Attendees experience the life of a pig using virtual reality at the Sentience Conference in Berlin. EFFECTIVE ALTRUISM AUSTRIA
This weekend I sat in on a lecture by Natalie Cargill, a lawyer in the United Kingdom and former human rights advocate for women in the Middle East. Cargill informed us that several UK laws forbid the "unnecessary suffering" of animals. Together with the "defence of necessity," a legal principle in the UK that defines "necessary" as being highly urgent and dealing with an immediate threat to someone's life, you would think that animals in the UK live pretty decent lives.
Unfortunately, the application of basic legal principles to farmed animals has been quite absurd. In the UK and elsewhere, chickens raised for meat grow far beyond their natural rate in order to increase slaughter weight and reduce production costs. Sometimes the chickens can't even stand on their own two legs because of the excessive growth.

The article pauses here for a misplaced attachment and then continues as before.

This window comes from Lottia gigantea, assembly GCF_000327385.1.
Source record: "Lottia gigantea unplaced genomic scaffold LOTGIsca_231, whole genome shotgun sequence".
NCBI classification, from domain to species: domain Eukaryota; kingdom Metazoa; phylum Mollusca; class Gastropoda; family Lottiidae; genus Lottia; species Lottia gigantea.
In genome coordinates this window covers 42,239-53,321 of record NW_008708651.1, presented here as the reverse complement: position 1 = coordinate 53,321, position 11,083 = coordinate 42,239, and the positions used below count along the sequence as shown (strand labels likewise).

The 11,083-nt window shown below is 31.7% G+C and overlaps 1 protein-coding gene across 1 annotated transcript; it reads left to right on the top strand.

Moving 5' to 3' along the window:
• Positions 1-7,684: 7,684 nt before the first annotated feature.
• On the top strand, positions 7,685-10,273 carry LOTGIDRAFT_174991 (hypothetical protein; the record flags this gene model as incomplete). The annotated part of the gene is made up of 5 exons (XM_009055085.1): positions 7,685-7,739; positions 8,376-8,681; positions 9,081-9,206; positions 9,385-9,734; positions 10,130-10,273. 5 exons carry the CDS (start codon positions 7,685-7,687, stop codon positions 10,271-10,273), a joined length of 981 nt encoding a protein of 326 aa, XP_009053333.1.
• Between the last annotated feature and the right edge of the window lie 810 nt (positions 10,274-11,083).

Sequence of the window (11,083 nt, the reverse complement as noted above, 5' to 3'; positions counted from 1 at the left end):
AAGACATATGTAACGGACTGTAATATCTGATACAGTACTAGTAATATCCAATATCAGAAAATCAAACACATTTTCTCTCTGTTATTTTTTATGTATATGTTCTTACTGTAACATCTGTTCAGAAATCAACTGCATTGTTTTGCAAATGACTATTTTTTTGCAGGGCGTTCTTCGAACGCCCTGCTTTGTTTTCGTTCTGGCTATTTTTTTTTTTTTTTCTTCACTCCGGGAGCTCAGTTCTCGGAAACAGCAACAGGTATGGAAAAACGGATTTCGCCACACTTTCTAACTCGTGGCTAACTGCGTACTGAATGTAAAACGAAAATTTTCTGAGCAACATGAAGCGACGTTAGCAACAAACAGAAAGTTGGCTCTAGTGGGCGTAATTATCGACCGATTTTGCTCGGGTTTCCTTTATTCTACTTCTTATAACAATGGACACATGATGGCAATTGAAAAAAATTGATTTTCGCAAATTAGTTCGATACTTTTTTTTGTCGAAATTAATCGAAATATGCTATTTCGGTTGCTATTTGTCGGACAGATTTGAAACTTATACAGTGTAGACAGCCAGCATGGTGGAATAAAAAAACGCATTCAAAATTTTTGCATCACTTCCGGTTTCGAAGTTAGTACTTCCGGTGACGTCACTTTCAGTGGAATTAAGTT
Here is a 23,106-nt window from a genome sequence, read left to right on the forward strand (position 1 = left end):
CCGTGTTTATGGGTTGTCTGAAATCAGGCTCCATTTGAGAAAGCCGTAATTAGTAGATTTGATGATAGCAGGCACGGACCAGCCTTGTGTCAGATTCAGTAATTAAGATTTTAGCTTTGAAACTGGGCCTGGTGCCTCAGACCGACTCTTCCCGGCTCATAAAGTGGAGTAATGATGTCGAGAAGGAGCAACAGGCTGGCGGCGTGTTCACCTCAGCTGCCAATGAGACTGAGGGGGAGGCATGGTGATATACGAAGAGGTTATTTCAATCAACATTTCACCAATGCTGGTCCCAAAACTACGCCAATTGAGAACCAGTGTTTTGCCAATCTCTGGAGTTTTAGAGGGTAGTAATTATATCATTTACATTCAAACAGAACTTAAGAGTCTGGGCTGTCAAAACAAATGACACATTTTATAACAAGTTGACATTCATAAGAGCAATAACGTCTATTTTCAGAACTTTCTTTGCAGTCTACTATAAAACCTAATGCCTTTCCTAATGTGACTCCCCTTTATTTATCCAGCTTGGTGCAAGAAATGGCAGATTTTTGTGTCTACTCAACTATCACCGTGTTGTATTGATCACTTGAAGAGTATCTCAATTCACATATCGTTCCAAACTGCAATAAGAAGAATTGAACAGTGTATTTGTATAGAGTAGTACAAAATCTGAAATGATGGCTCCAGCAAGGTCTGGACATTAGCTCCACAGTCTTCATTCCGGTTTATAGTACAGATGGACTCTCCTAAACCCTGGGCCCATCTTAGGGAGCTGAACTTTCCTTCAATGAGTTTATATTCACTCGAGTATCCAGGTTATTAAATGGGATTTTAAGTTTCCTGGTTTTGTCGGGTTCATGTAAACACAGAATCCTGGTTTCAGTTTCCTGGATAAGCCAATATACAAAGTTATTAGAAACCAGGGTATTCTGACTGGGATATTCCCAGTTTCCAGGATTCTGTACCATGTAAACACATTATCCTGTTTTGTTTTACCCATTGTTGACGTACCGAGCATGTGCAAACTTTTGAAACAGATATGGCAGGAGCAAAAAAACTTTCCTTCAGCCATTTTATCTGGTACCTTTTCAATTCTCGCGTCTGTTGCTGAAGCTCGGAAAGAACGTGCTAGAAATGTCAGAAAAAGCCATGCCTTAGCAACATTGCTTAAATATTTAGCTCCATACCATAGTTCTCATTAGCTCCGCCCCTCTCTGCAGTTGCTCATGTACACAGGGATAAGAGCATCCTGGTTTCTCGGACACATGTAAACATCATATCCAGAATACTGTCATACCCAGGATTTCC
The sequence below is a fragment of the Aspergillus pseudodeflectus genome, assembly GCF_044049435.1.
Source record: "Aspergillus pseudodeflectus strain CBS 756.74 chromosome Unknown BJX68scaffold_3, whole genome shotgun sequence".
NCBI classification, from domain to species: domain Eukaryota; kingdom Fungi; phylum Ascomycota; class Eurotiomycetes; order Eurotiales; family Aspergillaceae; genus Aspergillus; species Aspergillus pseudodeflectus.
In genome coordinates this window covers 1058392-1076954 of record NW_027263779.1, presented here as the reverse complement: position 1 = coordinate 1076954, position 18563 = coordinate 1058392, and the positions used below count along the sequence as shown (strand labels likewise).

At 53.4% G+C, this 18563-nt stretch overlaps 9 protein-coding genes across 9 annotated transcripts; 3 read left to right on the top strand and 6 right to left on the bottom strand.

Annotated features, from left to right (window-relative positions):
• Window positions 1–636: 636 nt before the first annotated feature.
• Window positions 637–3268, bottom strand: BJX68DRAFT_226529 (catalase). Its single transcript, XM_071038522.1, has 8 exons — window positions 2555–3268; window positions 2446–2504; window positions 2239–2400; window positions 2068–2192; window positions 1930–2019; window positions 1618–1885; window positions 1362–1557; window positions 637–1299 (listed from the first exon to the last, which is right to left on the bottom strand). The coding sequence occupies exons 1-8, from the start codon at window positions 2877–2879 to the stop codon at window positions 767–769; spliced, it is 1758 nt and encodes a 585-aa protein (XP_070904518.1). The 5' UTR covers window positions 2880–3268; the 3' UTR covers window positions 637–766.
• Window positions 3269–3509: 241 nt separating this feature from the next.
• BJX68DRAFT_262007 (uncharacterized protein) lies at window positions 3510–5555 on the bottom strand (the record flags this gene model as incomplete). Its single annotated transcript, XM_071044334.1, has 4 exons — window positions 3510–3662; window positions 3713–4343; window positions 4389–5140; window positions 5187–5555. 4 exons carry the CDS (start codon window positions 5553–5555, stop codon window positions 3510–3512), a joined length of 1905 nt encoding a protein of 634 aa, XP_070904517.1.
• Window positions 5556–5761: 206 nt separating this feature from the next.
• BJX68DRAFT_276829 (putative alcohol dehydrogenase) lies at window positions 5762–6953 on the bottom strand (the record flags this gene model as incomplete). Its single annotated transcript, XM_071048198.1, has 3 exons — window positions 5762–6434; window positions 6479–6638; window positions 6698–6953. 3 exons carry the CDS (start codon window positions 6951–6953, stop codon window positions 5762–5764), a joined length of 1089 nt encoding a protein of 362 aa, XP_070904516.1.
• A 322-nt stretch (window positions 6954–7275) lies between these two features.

The breeding chickens, who are kept separately from those raised for meat, still suffer from this growth issue, but the farmer is incentivized to keep them alive longer so they can continue breeding more chickens.
A common UK farming practice is to limit the feed for these breeding chickens, essentially starving them to keep them alive and avoid the health issues that come from their growth rates. A 2003 case led by the animal protection group Compassion in World Farming, who were also represented at the conference, confronted this terrible practice in court. Even though UK law explicitly states that farmed animals must be fed a "wholesome diet" that leads to a "positive state of wellbeing," the court ruled that the chickens were not technically starving, and there were no specific laws forbidding ultra-fast growth or intensive farming, so the practice was determined to be lawful.